You may have heard of the term ADHD – but what IS ADHD? Attention deficit hyperactivity disorder, also known as ADHD, is one of the most common neurodevelopmental disorders that occur during childhood – this is because the disorder is typically first diagnosed in childhood.
However, adults can also be diagnosed with ADHD, as ADHD typically lasts throughout adulthood. [i]
ADHD can present in a variety of ways, and it may present differently in adults than in children. However, in children, adults and teenagers, ADHD can be placed into two main categories: inattentiveness, and hyperactivity and impulsiveness.
ADHD Symptoms in Children
Symptoms of ADHD in children will often become noticeable before the age of 6 – and can affect home life as well as school life.
As previously mentioned, ADHD impacts attentiveness and hyperactivity – although it’s possible to have symptoms of just one of these behaviours.
In children, some hyperactivity and impulsivity symptoms can include:
- Fidgeting frequently
- Difficulty remaining still/ moving excessively
- Trouble concentrating and difficulty focusing
- Difficulty sustaining attention
- Excessive talking
- Lack of a sense of danger
- Impulsive behaviours (acting without thinking)
- Interrupting people and being unable to wait their turn
And some signs of inattentiveness may include:
- Careless mistakes (noticeable in school work)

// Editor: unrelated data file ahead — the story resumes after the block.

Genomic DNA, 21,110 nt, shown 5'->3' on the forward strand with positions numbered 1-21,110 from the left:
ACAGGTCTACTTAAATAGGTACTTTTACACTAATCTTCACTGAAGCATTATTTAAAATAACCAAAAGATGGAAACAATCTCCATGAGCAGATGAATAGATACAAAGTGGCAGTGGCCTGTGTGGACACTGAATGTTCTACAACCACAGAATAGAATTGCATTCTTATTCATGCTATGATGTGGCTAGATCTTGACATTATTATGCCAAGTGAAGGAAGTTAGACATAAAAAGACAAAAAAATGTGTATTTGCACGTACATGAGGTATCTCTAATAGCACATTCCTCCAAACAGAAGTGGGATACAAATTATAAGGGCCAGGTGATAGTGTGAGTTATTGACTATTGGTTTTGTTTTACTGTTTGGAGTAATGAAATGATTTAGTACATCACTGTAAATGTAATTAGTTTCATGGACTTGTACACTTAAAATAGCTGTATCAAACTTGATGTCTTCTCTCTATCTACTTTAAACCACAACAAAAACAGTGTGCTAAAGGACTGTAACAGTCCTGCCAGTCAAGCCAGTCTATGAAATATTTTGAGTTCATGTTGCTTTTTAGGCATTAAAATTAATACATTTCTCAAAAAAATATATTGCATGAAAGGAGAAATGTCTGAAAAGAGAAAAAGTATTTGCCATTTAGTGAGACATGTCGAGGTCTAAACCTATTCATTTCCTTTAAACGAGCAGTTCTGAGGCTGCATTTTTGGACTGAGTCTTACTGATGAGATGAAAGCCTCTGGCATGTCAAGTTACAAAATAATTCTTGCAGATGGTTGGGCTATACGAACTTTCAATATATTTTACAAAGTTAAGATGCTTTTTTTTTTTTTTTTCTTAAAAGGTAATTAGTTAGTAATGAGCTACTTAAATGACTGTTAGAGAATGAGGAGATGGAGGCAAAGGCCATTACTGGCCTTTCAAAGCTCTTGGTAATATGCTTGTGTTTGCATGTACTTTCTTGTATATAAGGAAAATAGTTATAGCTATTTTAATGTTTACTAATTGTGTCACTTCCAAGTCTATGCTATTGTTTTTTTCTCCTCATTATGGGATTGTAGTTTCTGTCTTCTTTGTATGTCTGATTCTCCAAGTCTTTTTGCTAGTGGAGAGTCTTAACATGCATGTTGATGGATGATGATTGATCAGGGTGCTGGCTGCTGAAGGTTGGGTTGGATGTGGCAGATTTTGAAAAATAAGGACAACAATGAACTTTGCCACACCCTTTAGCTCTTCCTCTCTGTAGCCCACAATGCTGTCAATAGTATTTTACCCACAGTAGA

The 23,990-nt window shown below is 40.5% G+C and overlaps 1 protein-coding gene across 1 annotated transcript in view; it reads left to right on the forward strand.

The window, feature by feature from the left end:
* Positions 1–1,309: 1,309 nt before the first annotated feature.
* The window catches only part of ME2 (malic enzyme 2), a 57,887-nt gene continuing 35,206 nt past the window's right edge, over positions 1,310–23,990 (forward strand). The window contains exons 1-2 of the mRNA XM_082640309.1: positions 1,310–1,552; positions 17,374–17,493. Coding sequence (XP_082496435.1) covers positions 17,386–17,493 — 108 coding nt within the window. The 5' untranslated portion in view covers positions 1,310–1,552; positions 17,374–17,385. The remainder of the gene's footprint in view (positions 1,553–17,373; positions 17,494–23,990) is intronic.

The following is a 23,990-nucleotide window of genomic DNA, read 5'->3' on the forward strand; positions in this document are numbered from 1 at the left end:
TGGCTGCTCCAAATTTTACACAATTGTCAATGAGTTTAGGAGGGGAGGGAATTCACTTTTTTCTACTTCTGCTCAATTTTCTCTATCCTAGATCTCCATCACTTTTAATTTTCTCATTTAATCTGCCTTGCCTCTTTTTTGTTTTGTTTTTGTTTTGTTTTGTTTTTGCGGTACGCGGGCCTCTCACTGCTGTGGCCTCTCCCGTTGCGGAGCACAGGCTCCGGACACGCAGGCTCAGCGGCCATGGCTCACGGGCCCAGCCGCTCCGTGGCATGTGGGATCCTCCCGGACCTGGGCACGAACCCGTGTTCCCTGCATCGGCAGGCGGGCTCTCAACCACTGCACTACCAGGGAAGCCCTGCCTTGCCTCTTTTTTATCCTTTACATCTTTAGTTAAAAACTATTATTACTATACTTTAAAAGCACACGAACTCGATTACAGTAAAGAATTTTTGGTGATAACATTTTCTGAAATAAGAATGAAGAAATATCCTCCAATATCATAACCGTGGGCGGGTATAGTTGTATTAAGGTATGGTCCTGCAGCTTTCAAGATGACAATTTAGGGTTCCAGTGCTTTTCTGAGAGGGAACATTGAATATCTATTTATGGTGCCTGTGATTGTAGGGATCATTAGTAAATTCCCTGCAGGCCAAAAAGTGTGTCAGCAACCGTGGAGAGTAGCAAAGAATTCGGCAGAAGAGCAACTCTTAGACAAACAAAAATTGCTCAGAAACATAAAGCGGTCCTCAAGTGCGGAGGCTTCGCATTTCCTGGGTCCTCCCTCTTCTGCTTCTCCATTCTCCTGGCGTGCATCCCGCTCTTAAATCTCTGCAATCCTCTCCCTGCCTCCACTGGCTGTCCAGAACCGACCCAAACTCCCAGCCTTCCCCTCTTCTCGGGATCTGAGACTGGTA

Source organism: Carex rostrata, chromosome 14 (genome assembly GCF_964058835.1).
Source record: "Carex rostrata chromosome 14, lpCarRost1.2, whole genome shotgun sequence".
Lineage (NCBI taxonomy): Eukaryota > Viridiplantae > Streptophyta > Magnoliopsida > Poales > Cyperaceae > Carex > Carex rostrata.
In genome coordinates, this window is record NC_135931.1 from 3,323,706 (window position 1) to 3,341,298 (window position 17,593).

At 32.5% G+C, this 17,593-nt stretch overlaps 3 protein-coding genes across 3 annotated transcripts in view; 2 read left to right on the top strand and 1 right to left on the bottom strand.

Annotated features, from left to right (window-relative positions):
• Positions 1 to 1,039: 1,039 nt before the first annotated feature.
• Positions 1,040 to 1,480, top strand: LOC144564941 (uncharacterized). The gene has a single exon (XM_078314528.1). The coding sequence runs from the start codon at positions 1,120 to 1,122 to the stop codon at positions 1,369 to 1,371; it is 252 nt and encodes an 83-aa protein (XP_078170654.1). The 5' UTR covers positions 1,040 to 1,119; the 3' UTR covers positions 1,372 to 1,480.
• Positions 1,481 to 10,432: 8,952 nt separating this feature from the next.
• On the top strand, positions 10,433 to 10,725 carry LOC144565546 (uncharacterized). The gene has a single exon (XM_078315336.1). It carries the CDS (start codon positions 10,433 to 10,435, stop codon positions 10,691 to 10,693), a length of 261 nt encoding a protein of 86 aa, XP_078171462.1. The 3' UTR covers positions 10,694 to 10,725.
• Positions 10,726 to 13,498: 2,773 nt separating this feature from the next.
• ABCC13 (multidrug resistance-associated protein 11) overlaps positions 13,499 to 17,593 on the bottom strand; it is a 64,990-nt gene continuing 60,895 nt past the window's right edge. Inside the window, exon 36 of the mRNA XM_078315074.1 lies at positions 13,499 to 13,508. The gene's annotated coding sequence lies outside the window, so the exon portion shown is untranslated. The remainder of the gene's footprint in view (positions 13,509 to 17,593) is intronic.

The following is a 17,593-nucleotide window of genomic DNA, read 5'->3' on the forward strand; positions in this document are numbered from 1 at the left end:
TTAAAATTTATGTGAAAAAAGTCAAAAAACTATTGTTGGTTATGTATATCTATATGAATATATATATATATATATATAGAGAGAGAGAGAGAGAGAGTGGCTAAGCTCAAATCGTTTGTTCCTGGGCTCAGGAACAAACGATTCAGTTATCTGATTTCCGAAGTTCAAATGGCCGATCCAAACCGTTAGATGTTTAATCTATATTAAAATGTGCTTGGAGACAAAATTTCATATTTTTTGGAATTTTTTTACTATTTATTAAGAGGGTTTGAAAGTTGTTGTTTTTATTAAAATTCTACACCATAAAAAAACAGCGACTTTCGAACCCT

- Trouble organising tasks
- Forgetting or losing things
- Short attention span
- Becoming easily distracted
- Not sticking to tasks/ switching activities regularly
- Not following instructions or listening [ii]
These symptoms can negatively affect various aspects of a child’s life, such as school, homework, and relationships with other children.
ADHD Symptoms in Adults
ADHD can present slightly differently in adults than in children, and it can be harder to define the symptoms as there is less research on adult ADHD than on child ADHD.
Some signs of ADHD in adults include:
- Trouble concentrating/ trouble focusing
- Difficulty organising workload
- Trouble managing time
- Issues with memory/ forgetfulness
- Difficulty following directions
- Falling behind with work [iii]
- Mood swings
- Trouble dealing with stress
- Risk-taking activities (e.g dangerous driving).
How to Diagnose ADHD
ADHD can not be diagnosed with a physical test such as an x-ray – instead, medical health professionals will use an evaluation process to reach an ADHD diagnosis.
Many adults have reported that it can be a long process to get ADHD diagnosed. If you suspect ADHD, be sure to book an appointment with your GP.
They will ask for information about yourself or your child to assess how your symptoms compare to the criteria for ADHD – referring to the DSM (Diagnostic and Statistical Manual of Mental Disorders).
Currently, the conditions involve:
- Symptoms interfering with daily life
- Symptoms not being explained by other medical/ mental health conditions
- More than one symptom is present before the age of 12
- Symptoms being present in a variety of different settings (e.g classroom setting/ home)
In order to be diagnosed with ADHD, you must meet several of these conditions. [iv]
Getting an ADHD diagnosis can be beneficial in several ways – first of all, it can be the first step to getting help, whether you choose medication or not.
It can also give you a sense of relief knowing that there is a medical reason that you have been experiencing these symptoms throughout your life.